Megan Dunn, Vice President Higher Education, commented on the Labour Party’s new pamphlet on higher education, ‘Robbins Rebooted’ which can be read here. She argued that the proposals, particularly around the introduction of business, were of some concern. Cumulatively, Dunn believes that the proposals amounted to little concretely. Dunn said she would be seeking a meeting with Liam Byrne, the author of the report (and former Manchester SU General Secretary) to put pressure on him for more.

Two motions debated at NUS NEC

The meeting then turned to motions submitted by NEC members. Unfortunately this part of the meeting was no feast of reason. There are two motions I want to focus on: Iraqi solidarity and Israel/PalestineI urge you to read the motions before continuing.

The “Iraqi solidarity” motion had been worked on with Roza Salih, a Strathclyde university student of Kurdish descent (she submitted an almost identical motion to the Scottish equivalent of the executive, the Scottish Executive Council, which I will post later, which, incidentally, did pass! One must ask Scottish executive members why vote for a motion in Scotland, but not in England?!).

The motion was opposed by Malia Bouattia, the NUS Black Students’ Officer, for astonishing and bewildering reasons. Bouattia argued that the motion was “Islamophobic” and “pro USA intervention” – (see Aaron Kiely, a fellow NUS NEC member’s, tweet during the meeting as reflective of the position). The motion then fell as large numbers of NEC members either abstained or voted against (including the bulk of the political Left on NEC). I think this says a lot about the current state of the student movement.

(I must also put on record that after only a single round of speeches, Toni Pearce moved the debate on. This was wrong: there was no opportunity to respond to Bouattia’s allegations. I had my hand up to speak in response, but was not called.)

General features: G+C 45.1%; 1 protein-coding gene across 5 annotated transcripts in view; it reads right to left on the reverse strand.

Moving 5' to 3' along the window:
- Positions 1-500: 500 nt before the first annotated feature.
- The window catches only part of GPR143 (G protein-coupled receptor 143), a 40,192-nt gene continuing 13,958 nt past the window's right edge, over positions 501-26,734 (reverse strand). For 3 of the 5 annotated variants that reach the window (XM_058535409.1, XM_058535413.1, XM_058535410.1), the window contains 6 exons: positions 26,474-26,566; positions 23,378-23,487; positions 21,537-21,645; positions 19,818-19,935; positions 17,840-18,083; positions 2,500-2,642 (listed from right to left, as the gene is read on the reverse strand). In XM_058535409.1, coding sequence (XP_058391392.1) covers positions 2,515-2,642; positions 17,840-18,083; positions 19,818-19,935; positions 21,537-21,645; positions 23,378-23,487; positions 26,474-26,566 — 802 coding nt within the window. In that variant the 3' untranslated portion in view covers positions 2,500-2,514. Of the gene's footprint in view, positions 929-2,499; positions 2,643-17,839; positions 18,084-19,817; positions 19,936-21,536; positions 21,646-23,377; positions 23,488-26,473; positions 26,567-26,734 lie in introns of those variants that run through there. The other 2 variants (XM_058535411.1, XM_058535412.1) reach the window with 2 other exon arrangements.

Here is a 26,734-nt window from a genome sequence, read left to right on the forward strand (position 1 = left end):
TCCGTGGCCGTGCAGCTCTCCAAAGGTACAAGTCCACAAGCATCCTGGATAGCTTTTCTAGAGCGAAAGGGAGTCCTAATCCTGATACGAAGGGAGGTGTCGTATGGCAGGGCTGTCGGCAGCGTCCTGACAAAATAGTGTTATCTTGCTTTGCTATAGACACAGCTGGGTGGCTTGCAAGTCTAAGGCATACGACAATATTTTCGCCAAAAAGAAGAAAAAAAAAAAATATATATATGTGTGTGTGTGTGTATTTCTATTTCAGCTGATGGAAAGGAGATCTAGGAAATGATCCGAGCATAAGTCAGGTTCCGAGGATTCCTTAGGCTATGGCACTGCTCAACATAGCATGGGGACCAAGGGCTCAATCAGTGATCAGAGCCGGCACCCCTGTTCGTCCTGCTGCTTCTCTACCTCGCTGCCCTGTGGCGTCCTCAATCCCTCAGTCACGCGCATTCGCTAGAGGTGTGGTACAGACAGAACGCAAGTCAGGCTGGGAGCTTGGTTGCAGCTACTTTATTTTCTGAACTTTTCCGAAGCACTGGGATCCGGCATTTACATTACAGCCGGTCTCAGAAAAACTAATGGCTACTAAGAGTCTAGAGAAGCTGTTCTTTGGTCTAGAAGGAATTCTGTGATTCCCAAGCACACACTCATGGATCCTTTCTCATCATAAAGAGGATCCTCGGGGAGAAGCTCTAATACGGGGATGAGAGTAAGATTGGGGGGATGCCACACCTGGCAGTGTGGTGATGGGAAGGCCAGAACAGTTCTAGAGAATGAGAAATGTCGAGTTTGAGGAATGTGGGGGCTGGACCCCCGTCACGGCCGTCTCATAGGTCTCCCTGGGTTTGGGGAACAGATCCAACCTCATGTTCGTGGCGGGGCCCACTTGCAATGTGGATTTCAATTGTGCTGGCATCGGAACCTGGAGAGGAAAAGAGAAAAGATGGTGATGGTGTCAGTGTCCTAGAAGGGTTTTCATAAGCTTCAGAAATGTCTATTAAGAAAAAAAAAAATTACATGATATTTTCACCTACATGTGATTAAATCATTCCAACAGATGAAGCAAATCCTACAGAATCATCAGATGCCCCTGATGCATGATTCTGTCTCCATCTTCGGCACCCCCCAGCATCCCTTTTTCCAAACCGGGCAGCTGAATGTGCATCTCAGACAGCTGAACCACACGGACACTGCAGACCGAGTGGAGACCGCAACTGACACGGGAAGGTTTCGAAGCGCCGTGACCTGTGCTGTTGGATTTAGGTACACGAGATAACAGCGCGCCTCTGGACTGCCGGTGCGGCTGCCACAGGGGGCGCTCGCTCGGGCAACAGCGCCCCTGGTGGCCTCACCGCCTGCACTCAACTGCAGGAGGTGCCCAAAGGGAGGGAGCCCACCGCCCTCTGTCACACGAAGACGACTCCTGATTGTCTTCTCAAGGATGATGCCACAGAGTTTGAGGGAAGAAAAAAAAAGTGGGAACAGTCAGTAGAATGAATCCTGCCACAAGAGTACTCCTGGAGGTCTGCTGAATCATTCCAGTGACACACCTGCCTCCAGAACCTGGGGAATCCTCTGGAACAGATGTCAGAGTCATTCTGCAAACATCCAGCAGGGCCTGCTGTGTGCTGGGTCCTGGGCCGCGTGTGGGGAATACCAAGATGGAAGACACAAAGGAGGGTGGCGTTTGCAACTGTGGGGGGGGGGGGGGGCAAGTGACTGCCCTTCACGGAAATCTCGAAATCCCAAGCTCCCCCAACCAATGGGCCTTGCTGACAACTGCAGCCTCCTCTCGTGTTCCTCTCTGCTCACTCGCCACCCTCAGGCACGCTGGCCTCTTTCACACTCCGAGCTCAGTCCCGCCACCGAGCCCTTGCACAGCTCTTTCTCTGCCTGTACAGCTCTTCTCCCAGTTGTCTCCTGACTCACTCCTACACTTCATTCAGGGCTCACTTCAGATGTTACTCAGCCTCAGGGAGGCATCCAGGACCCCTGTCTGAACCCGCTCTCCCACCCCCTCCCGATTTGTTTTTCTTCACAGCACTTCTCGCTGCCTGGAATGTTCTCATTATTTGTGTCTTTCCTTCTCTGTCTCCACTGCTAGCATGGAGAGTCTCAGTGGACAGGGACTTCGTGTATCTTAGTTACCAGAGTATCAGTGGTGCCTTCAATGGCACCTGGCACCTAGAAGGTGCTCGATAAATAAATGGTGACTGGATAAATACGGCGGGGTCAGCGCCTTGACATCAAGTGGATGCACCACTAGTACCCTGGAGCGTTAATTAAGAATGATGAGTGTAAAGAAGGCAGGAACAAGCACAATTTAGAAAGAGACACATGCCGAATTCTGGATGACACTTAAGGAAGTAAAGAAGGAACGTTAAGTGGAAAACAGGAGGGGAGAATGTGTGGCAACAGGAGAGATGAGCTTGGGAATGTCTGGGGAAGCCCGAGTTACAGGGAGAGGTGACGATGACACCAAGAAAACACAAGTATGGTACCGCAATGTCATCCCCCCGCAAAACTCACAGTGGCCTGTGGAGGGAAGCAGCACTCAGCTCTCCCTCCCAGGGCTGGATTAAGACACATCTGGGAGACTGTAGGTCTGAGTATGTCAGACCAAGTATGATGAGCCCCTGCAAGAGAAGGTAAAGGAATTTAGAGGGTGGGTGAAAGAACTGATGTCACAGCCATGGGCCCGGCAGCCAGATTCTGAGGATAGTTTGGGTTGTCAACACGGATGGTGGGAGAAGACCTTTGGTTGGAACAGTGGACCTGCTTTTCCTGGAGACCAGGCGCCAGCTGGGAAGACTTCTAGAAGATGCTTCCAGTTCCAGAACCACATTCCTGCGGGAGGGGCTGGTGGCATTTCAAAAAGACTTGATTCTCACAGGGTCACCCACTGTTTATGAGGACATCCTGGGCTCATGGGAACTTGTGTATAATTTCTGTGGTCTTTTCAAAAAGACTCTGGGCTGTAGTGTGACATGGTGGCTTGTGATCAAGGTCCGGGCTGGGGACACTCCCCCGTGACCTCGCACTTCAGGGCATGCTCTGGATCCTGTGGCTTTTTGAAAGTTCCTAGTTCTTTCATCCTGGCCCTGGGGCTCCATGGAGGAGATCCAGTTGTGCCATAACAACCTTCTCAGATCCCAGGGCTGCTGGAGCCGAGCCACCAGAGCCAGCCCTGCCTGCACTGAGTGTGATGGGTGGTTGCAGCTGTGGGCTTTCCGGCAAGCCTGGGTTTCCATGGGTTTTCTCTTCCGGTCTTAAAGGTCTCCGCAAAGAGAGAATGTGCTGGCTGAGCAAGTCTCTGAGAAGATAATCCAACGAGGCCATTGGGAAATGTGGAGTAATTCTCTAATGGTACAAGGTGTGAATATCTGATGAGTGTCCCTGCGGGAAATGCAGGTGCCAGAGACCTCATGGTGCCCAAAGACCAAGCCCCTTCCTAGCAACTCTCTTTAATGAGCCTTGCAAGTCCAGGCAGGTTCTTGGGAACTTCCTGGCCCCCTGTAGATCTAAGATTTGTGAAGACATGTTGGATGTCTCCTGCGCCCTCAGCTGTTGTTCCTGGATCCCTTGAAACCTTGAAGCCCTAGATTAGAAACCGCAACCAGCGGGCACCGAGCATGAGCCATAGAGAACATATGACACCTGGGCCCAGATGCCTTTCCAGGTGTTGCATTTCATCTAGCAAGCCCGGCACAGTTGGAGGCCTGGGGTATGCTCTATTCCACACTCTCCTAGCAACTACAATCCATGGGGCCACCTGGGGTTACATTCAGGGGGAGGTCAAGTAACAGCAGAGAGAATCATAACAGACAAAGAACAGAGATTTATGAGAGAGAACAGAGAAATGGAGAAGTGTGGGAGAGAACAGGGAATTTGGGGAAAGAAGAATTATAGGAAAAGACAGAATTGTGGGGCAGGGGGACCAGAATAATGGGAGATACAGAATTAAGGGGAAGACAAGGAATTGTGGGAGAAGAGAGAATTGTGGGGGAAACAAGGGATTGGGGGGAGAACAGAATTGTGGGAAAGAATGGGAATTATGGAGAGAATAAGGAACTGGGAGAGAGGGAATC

Let us look at Bouattia’s arguments: is the motion anti-Muslim or pro US intervention?

The motion was partly written by a Kurdish student activist, and presented by the International students’ officer, Shreya Paudel. I have looked again and again at the contents of the motion, yet I cannot track any Islamophobia or racism.


The US occupation, and its aftermath, has been an utter disaster for the people of Iraq. Resulting governments, led by Nouri Al-Maliki, have been authoritarian and carried out virulent Shia sectarianism. A civil war in the mid 2000s killed 34,000 civilians. Today there are 1.6 million refugees.

The dynamics in 2014 are complex. ISIS, who have grown out of Al-Qaeda, have seized huge swathes of the country; there is a new, shaky, shia-sectarian government; and a Kurdish regional government, whose self determination I believe we should support.

The ultra-Islamist group ISIS is a threat to all the people of Iraq. It is repressing and persecuting minorities, including Christians, Yazidis, Kurds, and Sunni Muslim Arabs. On the 29th June it declared a “caliphate” (a religious dictatorship). It has carried out rape and other forms of sexual violence are being used as weapons against women in IS-occupied areas.

These developments have been exacerbated and driven by US policy deliberately fostering sectarianism.

The situation is desperate.

In this situation, it is fundamental that the political Left, trade union and student organisations, like NUS, show our solidarity with the Iraqi people, in particular the hard-pressed student, workers and women’s organisations, and those fighting for democracy and equality.

It is unclear whether Western forces (which congregated in Paris the day before the NEC meeting, on the 15th of September, to announce a “game plan” to defeat ISIS) will send boots onto the ground in Iraq. We know already that French aircrafts have begun reconnaissance flights over Iraq; and that US aid has assisted the Kurds and Yazidis. However it is unlikely they will want a re-run of a war that even they believe to have been a colossal failure. It may be more likely that the USA assists established forces from afar to defeat ISIS.